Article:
ALCOHOL ADDICTION CAUSES
What causes alcoholism? Is it a genetic predisposition? Or is it psychological factors? Learn more about alcohol addiction causes.
What Is Alcohol Addiction?
Alcohol addiction in the United States is on the rise. It is estimated that twenty-three million Americans are addicted to alcohol, with nearly 6,000 people turning to alcohol addiction treatment centers for help each day. Studies show there is no single cause for alcohol addiction but a range of risk factors, including biological factors and peer pressure. Read on to learn the most common alcohol addiction causes that you need to know about.
Alcohol addiction is defined as “a chronic relapsing disorder characterized by compulsive alcohol use despite harmful consequences.” Alcohol addiction, also known as “alcohol use disorder,” can affect aspects of life such as interpersonal relationships, family life, mental health, and employment.
Symptoms of Alcohol Addiction
Alcohol can alter the brain’s chemistry, so a person with an alcohol addiction may not be able to control their actions. Individuals with alcoholism often drink excessively or binge drink regularly. Continued drinking leads to deteriorating physical and mental health, family problems, financial difficulties, and legal problems. Alcohol addiction can affect anyone, regardless of gender, age, or ethnicity.
Some symptoms that may indicate alcohol addiction include:
The important thing to know about alcoholism is that it is not just a physical addiction. It also has psychological effects on an individual’s mental state and can lead to other mental illnesses such as depression, anxiety, and bipolar disorder.
What Are the Causes of Alcohol Addiction?
According to scientific evidence, alcoholism is a complex genetic disease that runs in families. Studies suggest that around 45-65% of the liability is due to genetic factors. This number was confirmed by several adoption studies that showed that alcoholism in adopted children correlates more strongly with the children’s biological parents than their adoptive parents. Some of the genes that are known to contribute to the risk for alcoholism are ADH1B and ALDH2.1
Even though biological factors play a vital part in the development of alcohol addiction, other alcoholism causes, such as environmental and social factors, greatly influence the outcome.
People with mental health issues like depression, anxiety, and bipolar disorders are more likely to develop alcohol addiction. According to studies, around one-third of people dealing with major depression also suffer from alcohol disorders.3 Around 20% of people with a social anxiety disorder also deal with alcohol addiction.4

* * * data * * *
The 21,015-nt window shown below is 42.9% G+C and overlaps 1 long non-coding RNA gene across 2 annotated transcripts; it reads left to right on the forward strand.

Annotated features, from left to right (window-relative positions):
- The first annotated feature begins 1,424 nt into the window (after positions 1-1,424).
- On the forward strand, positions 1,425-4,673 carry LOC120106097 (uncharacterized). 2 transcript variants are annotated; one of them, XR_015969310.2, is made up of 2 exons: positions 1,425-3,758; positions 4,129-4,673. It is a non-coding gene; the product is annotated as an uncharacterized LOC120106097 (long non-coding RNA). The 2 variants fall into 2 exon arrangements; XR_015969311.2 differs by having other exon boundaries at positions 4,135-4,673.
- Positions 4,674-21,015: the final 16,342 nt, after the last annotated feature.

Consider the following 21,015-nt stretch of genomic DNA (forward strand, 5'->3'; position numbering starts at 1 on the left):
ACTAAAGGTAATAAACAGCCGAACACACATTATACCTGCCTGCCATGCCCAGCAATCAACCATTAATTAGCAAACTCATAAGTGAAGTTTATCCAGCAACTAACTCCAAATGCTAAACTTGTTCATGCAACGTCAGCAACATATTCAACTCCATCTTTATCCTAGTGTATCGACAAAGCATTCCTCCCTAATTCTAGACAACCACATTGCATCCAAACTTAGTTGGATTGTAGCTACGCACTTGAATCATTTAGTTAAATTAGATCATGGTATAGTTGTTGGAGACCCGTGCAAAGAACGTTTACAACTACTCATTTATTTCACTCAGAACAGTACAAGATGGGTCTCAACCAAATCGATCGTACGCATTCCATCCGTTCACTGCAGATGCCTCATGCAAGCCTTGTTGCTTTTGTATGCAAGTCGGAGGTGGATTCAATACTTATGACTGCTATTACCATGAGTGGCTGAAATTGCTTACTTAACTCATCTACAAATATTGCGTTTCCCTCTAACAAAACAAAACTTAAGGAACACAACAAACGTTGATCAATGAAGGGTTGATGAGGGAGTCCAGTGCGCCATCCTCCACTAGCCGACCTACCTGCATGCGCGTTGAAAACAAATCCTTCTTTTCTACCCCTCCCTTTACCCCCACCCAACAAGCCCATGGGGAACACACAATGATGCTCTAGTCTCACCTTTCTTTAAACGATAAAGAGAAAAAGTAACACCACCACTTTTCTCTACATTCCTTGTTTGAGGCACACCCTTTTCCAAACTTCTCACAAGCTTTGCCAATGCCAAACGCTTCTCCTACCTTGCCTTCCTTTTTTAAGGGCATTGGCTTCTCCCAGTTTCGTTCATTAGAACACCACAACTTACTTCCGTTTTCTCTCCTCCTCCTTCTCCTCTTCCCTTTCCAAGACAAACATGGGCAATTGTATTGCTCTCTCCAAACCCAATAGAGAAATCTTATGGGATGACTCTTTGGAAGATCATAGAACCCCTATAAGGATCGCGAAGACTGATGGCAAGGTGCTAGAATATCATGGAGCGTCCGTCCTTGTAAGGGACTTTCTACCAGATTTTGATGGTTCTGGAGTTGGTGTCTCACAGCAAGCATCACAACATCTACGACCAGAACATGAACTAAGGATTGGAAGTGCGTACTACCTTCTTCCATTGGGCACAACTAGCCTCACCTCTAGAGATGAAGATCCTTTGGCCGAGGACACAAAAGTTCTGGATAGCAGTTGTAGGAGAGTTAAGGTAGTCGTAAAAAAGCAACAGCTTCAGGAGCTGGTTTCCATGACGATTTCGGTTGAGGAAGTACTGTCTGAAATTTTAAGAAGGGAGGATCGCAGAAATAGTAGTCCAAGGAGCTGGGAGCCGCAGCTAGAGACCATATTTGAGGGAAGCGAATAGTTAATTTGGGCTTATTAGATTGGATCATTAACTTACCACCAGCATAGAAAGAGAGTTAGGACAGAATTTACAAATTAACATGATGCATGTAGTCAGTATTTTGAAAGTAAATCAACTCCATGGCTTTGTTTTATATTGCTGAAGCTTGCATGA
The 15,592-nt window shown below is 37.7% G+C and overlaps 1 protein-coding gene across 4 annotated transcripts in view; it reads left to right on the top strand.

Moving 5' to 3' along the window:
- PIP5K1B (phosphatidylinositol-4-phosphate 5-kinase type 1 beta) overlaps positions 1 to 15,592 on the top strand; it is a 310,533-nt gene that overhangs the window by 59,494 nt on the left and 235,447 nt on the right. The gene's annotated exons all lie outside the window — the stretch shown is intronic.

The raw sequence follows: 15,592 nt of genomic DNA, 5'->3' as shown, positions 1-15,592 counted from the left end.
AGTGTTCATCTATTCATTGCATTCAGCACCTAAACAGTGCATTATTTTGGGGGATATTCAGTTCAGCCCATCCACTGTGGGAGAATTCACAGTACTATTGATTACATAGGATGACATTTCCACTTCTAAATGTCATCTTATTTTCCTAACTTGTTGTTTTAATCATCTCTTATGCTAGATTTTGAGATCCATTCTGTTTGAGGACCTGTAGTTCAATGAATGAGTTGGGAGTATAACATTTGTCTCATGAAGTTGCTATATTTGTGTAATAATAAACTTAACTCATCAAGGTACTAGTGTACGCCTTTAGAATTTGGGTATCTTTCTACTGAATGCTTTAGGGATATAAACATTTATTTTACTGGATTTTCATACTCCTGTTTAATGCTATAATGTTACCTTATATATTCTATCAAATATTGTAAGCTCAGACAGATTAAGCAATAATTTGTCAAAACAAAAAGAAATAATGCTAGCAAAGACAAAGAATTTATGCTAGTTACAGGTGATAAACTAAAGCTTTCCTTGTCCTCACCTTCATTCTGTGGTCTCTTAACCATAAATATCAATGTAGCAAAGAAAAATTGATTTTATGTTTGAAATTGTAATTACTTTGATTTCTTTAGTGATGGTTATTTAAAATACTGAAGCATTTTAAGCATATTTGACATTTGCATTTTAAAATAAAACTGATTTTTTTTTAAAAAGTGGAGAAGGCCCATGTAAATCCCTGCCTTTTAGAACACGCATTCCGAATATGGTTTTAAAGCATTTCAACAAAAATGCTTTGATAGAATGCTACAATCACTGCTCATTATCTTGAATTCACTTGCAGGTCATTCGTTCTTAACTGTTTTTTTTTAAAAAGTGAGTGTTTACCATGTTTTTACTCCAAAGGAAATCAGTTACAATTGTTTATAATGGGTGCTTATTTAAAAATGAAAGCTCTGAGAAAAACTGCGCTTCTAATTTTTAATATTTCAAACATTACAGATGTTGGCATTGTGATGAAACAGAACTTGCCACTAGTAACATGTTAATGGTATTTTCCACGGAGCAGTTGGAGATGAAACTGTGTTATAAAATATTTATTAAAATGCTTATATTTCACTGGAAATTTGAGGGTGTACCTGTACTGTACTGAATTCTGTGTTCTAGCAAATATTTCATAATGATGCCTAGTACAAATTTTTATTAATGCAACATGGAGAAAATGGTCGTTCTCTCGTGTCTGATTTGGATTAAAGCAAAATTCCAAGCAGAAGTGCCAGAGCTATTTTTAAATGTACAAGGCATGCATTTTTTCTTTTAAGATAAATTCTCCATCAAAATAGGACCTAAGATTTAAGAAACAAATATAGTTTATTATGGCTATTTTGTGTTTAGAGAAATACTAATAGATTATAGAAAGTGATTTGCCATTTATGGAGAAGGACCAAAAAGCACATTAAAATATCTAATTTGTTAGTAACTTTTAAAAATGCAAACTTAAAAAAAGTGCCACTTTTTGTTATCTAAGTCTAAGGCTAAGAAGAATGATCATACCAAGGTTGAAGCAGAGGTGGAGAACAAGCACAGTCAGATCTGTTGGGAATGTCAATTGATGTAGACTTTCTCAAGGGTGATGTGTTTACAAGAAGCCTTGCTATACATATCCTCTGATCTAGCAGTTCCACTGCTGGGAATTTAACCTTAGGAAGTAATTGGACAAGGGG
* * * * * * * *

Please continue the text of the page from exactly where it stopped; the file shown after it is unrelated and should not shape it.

People dealing with mental health issues turn to alcohol use to alleviate the negative symptoms of their illness. For example, people with social anxiety need alcohol to feel comfortable in social situations. People suffering from depression turn to alcohol to temporarily reduce their anxiety and lower inhibitions.
Lack of Family Supervision
Drinking History Factors
Across different religions, people who see their religion as promoting abstinence are less likely to drink alcohol. Around 51% of US adults who attend religion services at least once a month reported drinking alcohol in the past thirty days.
Only 13% of monthly churchgoers engaged in recent binge drinking. To compare, 76% of agnostics reported drinking alcohol in the past thirty days, and 33% engaged in binge drinking.10
Known Specific Risk Factors
How Do Different Risk Factors Affect Treatment and Relapse?
Treatment for alcohol addiction is always possible, regardless of how many risk factors you or your loved one is exposed to. Even if you are genetically prone to alcohol addiction, you can still obtain long-term sobriety with proper treatment and support.
The most essential thing is to know your alcoholism risk factors, how they influence your relapse, and how you can attempt to avoid one. Knowing these aspects will help you understand how alcohol addiction affects the body and mind. With understanding comes empowerment, which allows you to take control of your life. Understanding your risk factors will allow you to take the necessary steps to recover from this addiction.
Many treatment options are available for alcohol addiction, including medical detox, inpatient programs, and outpatient programs. Medical detox can be critical in some scenarios, especially if you are experiencing severe withdrawal symptoms.
How Can You Prevent Alcoholism?
Alcoholics often surround themselves with friends and family members who drink heavily to keep themselves in denial. Surrounding yourself with non-drinkers may help you identify the signs of alcoholism or get an honest opinion when you need help. Stay away from social media groups or family members who try to convince you that your alcohol intake is normal or acceptable.
How Is Alcoholism Treated?
Detoxification or Withdrawal
Detoxification therapy aims to relieve withdrawal symptoms like nausea, vomiting, tremors, and seizures to restore balance in the body. It can range from several days to several weeks, depending on what type of treatment is needed. Alcohol detoxification can be done while remaining in a hospital or through outpatient care at home or other locations.
Social support affects the likelihood of successful alcohol treatment outcomes. Drinking alcohol is a coping mechanism for many people, and social support can act as a buffer to help prevent relapse after treatment. Some of the ways you can use social support to deal with alcohol use are through online communities and peer-to-peer support groups.